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The IRS just made tax season shorter because of the government shutdown

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The government shutdown may be over, but its effects will be felt in next year's tax season. The IRS has announced that it will be delaying the date when it will start accepting tax returns by about two weeks. The 2014 season will start sometime between January 28th and February 4th, a week or two later than its original date of January 21st. The agency says this is because the shutdown — during which about 90 percent of the IRS was inoperational — put its QA operations three weeks behind. "Programming, testing and deployment of more than 50 IRS systems is needed to handle processing of nearly 150 million tax returns," reads the statement. "Updating these core systems is a complex, year-round process with the majority of the work beginning in the fall of each year."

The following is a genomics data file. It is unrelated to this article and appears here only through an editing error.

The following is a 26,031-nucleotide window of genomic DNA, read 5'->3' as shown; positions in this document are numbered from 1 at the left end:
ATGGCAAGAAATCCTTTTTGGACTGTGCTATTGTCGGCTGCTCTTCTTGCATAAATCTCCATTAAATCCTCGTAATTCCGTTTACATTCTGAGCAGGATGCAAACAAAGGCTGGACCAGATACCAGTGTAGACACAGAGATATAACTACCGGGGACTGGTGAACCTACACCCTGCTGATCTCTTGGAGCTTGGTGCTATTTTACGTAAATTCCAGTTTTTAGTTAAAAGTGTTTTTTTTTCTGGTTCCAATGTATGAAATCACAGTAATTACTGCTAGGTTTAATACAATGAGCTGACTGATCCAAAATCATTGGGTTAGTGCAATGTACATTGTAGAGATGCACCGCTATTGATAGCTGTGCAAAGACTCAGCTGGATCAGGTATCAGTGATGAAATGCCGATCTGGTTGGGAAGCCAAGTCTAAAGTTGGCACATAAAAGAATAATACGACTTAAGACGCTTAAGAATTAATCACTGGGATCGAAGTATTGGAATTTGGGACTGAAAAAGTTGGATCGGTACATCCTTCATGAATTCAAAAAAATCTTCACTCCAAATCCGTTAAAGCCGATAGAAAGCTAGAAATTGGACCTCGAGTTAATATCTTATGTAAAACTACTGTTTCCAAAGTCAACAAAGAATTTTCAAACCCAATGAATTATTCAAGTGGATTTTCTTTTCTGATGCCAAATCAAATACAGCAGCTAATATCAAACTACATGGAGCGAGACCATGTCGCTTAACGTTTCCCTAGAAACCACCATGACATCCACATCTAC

That doesn't mean Americans will be getting a later deadline. The April 15th cutoff is set in stone, so we'll basically just see a shorter filing season and delayed refunds, though it's possible to apply for a six-month extension. Budget deadlock also set the 2013 season back by eight days, as the IRS had to implement last-minute changes passed as part of Congress' agreement. Just like last year, the IRS is urging people not to send paper filings early, since they won't be processed any sooner, and electronic filings remain its method of choice. For now, we'll have to wait until December to find out when the season actually starts.